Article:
The pact of “seed factions” will eliminate the agro-technological impasse “

The deal between domestic seed manufacturers and research-based seed companies raised eyebrows after the two sides, who had been in a tug-of-war for over 16 years, agreed last week on a ‘framework’ on the value of characters and technology licenses.

The Seed Industry Federation of India (FSII) believes the framework would facilitate smoother access to new technologies for national seed companies.

“Many new technologies, both genetically modified (GM) and non-GM, have advanced global agriculture over the past decade, when our farmers and our seed industry suffered from the deadlock in the flow of technologies due to disputes between technology providers and licensees. », Declared M Ramasami, president of the FSII Activity area.

Modern technology

“This framework will put an end to that and give confidence to technology providers to introduce new technologies into the country. Indian seed companies will gain because they will be equipped to develop new varieties of plants using modern technological tools, ”said Ramasami, also president of Raasi Seeds (P) Limited.

“This will help the industry to modernize, to develop seeds to combat many of the biotic and abiotic stresses that are emerging, to combat climate change and to grow in size,” he said.

Access to smaller players

Mandava Prabhakara Rao, president of the National Seed Association of India (NSAI), which represents national seed manufacturers, said the agreement between the two associations would allow smaller seed companies to access agro-biotechnology solutions, making them competitive. with other players.

National seed players have locked horns with agro-biotechnology companies, particularly Mahyco-Monsanto on issues of trait value and the provision of technology to smaller seed players.

“Previously, setting the value of the trait was arbitrary. At one point, the trait value was 1,250 per pack, while the cost of seeds is only 450. The new framework fixed this 5-20% of the seed value, ”said Prabhakara Rao, also managing director of Nuziveedu Seeds Limited.

Focus on R&D

The FSII president said the deal would help research companies focus on research and development.

“Due to several disputes and issues that have led to the stagnation of the flow of new biotech tools into the country, Indian agriculture has remained a weak attraction for research companies,” Ramasami said.

“Foreign companies have reduced their investment in technological development research in India, some of them have closed or downsized their biotechnology centers and some of them have withdrawn their regulatory demands or suspended their plans for launch of new technologies, ”he said.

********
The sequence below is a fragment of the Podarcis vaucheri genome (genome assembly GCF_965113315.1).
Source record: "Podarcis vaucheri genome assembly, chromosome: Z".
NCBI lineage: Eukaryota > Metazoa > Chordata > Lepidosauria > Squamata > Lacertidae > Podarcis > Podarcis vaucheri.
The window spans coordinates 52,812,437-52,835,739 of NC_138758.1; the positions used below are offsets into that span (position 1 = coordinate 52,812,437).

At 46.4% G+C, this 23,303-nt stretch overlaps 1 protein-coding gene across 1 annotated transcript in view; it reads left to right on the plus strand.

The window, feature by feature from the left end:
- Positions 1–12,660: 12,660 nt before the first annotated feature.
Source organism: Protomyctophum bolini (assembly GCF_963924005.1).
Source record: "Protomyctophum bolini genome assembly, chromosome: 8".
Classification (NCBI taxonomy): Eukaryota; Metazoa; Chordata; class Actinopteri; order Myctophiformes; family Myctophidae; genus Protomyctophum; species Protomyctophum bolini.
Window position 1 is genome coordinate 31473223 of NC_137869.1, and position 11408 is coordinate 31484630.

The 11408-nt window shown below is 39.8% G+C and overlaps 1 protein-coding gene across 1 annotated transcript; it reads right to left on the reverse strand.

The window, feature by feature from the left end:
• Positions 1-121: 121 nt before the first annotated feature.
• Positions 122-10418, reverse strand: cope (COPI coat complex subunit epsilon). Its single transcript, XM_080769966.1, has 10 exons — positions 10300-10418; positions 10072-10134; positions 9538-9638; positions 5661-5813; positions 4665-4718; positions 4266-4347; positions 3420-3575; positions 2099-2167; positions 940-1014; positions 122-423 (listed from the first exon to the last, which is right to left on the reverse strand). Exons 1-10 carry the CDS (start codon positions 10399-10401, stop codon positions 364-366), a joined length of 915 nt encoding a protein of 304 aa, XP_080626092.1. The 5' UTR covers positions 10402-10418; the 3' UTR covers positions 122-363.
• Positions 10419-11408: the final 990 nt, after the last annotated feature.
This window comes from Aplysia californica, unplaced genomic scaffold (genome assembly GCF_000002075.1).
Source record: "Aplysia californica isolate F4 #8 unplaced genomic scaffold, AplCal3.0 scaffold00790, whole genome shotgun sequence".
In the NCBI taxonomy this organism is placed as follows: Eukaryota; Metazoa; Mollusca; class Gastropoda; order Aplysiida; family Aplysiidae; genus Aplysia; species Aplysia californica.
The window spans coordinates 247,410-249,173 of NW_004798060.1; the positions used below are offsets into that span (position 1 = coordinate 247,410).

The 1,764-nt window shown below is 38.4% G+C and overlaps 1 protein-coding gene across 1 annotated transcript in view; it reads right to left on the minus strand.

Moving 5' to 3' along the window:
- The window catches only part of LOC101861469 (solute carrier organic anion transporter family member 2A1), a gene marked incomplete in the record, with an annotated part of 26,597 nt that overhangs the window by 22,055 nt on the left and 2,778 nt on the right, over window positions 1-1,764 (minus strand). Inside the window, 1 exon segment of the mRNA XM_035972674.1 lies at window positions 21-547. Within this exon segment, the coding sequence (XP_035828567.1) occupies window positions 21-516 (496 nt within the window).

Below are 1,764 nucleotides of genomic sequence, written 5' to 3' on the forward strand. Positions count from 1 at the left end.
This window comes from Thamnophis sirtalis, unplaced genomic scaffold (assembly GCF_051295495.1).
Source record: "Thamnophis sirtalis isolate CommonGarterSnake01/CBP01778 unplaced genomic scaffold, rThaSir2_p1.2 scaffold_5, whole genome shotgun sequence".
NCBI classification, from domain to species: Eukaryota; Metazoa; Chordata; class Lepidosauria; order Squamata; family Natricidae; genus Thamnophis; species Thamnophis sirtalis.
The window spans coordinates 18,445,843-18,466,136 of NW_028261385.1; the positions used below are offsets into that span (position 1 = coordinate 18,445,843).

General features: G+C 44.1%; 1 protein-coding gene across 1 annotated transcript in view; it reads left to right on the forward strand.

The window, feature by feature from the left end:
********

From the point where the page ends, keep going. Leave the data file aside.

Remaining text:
The framework will give hope to research firms outside and in India that there is greater certainty of bringing the technologies to market and achieving reasonable returns on investment.

“This certainty and predictability will help companies determine the scale of investment required, the returns they can expect and likely deadlines. It will make a big difference in the plans of different companies to bring new technologies to the country, ”he said.

“We can expect that in the next two years, we will see more activity from regulatory research companies to get their technologies approved for commercialization in the country,” he observed.

Benefits for farmers

Ramasami said farmers have really lost their competitive edge over the past 10 years. “This framework will allow our farmers to access better quality seed varieties and modern technologies in a smooth and continuous manner,” he said.

“He does not have to use illegal seeds made with unapproved technologies and faces consequences on quality, costs and environmental damage,” he said.

Could lead to monopolies

However, anti-GMO activists see it as a ploy to pave the way for the introduction of technologies such as herbicide-tolerant Bt in cotton and paddy.

“All these years they were fighting over access to technology and the value of traits. They joined in the search for an opportunity in herbicide tolerant technology in cotton and paddy. They can say it will help solve water and labor issues, ”said GV Ramanjaneyulu, director general of the Center for Sustainable Agriculture.

Bt cotton critic Dhonti Narasimha Reddy said the frame could still leave out the players, who do not fall under the criteria outlined therein.

“Seed diversity will also be restricted by these combined forces. The framework should go to the Competition Commission of India. The pending cases cannot be withdrawn as this deal concerns the resolution of commercial disputes, while the petitions raise questions about the effectiveness of the technology, the seed patents and the legality behind collecting the value of the traits ” , he stressed.

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